Hang a tennis ball as a car stop

When I was little a friend's dad used the method of hanging a tennis ball from the ceiling of his garage so he would know when to stop his car.

I never had a garage before, so I never had to think of using this trick. For big garages this is obviously not a problem, but I've got 3 big cars and a 3-car garage which is plenty wide, but the depth is pretty tight. Every time I drive in and use various landmarks to make sure I'm in far enough, I think that I should find some better method. We're pretty good at it, but sometimes there's not enough room behind the cars, or the cars are too close to get into the stuff in front of them.

I tried using one of those tire stop parking mats, but the problem is that the mat keeps moving, and I can't attach it well enough to keep it in place.

Today I decided to tackle the tennis ball method. I searched the web for ways to attach a tennis ball from the ceiling. It's not something I couldn't figure out for myself, but I figured if someone else had a good method, I may as well read it first. All of the methods I found gave very basic instructions about hanging the ball from the ceiling at the right length to just touch the windshield.

But how do you actually do that? When the car is in the garage, you can't lean far enough over the car to reach the ceiling. It's tough to hold the string in place, move the car out, then cut and tie the string to hold it in place. If the string slips even a little, you have to start over.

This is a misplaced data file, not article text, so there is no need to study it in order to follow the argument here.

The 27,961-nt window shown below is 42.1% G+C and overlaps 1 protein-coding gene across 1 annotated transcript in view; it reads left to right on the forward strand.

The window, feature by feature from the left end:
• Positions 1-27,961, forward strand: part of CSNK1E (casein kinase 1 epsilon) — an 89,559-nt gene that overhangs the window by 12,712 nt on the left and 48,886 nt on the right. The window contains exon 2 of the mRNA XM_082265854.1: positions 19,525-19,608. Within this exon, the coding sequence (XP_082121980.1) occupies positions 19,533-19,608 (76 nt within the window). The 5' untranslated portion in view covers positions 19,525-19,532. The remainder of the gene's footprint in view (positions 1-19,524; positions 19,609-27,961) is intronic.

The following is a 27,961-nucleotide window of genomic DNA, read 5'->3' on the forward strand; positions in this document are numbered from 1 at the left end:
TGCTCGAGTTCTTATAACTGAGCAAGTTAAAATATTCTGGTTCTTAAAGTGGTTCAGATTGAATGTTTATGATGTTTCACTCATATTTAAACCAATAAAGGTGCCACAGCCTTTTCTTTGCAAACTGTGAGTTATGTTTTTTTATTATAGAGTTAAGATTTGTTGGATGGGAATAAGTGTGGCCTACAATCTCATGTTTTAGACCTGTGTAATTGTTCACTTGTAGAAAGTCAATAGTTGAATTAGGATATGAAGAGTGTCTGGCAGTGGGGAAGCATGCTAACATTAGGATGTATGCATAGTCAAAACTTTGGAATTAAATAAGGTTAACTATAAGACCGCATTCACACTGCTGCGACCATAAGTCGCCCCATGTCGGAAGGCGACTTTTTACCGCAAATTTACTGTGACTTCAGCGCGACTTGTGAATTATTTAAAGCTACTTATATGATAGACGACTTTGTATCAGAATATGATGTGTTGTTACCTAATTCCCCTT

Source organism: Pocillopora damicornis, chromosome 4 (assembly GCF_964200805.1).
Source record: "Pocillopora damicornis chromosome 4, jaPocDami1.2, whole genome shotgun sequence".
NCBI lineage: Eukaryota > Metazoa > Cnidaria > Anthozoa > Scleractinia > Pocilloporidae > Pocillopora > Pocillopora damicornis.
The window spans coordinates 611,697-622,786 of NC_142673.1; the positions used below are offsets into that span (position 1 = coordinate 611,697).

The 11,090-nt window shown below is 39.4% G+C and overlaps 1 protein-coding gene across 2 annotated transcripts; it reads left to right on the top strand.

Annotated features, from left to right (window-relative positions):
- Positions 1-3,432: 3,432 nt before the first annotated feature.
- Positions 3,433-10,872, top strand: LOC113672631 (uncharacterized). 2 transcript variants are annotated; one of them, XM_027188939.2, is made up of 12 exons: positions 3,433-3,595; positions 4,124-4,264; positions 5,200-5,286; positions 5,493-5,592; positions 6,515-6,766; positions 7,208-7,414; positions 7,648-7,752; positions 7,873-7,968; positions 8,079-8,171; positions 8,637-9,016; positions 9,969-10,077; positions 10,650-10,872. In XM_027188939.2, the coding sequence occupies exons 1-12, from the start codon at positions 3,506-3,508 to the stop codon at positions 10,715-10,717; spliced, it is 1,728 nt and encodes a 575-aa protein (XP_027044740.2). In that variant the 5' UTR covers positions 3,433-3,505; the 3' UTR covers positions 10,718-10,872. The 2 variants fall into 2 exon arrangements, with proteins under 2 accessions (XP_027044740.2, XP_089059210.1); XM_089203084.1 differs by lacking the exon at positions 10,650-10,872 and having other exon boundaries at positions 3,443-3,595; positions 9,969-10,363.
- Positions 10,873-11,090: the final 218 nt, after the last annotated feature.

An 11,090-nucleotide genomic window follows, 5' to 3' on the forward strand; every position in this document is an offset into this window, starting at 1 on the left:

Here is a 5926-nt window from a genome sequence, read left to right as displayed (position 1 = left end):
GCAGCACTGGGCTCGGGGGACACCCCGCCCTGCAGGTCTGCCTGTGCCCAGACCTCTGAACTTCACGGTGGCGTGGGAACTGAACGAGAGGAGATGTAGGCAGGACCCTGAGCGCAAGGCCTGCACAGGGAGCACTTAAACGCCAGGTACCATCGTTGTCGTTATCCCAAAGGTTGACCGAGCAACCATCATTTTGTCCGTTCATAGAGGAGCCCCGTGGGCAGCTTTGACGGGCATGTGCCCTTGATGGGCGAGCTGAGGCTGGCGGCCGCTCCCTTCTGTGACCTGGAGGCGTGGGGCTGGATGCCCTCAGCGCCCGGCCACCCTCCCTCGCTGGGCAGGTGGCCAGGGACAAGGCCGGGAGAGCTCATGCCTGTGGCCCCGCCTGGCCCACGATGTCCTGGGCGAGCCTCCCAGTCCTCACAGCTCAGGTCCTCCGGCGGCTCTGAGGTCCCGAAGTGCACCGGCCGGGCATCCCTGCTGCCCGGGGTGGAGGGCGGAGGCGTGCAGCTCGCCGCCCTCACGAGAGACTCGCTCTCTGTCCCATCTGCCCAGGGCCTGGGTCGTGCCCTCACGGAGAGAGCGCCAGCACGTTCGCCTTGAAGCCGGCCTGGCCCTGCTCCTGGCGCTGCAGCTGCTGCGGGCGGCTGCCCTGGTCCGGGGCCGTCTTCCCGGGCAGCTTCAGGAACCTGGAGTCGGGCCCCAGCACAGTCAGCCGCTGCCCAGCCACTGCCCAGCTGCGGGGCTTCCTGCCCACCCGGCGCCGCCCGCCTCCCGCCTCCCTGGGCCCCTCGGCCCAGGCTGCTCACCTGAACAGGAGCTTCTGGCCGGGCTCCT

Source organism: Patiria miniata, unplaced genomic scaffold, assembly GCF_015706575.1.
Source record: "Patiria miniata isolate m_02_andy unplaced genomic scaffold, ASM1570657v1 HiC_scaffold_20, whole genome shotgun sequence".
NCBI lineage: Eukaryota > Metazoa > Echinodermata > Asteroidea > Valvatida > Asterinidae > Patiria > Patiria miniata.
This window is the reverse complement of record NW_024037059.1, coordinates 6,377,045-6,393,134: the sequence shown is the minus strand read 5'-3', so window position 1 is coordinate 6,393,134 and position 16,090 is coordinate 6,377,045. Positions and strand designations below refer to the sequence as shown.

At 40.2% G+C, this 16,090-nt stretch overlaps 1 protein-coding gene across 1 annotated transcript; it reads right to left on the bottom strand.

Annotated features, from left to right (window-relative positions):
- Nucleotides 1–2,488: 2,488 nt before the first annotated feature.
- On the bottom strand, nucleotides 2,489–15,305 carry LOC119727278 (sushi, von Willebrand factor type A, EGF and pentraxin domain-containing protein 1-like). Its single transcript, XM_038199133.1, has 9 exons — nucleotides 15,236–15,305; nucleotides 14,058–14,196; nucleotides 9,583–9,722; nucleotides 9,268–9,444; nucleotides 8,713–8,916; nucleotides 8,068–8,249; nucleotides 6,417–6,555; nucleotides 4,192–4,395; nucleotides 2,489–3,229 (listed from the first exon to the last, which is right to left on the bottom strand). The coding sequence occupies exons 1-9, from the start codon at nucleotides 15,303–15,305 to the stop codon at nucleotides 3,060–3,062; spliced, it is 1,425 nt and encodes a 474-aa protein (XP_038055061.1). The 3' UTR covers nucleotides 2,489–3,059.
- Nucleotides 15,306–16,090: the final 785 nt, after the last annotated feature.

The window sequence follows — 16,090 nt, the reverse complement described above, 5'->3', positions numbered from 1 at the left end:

So here's how I finally realized I should have done it, after doing it the wrong way for all 3 cars.

Step 1: Buy new tennis balls. You're going to be looking at these for a while, they may as well be new.

Step 2: Buy some eyelet screws and screw them into the tennis balls. Other people give other methods, of forcing a wire hanger through the tennis ball, attach a string, then pulling the string through back through the ball...don't bother. Just buy some eyelet screws that are big enough that you can get a grip on them, and screw them into the tennis ball. Give it a hard push while turning, if it doesn't go. It just has to get some purchase, then you can screw it in.

Step 3: Get your car out of the garage.

Step 4: Hang some string from the ceiling, about over the driver's side of the windshield. If you have it over the passenger side, it's too hard for the driver to see and if you have it over the middle, the rearview mirror might hide it. Make sure that when the car is stopped, the string position is over the middle or upper part of the windshield, or it can get stopped first on the windshield wipers. The point is to get the position right, and don't bother with the length right now. Make it longer than it has to be - let it touch the ground if you want.

I won't get into how you hang the string. It depends on your garage. Mine has rafters to hang it from, and I nailed in a two-prong tack to tack down the string. Just do whatever it takes to keep it up there.

Step 5: Pull your car in to the correct spot.

Step 6: This is the key step. Adjust the height of the ball at the ball itself. Pull the end of the string through the eyelet and double the string onto itself until the ball is just at the right height. You can then tie the string to itself, or else just staple the string to itself. Put some kind of clip on it - it doesn't matter. Whatever method you use, the tennis ball will now be hanging in a loop at the end of the string.

This means you don't have to move the car back and forth while you try to adjust the string at the ceiling. You can adjust the height of the ball while you are standing on the ground. And if you get a different car, you can just adjust the string at the ball end to make it work for your new car. No more ladder necessary.

I wish I had thought of this at tennis ball #1 rather than after tennis ball #3.


Post a Comment

<< Home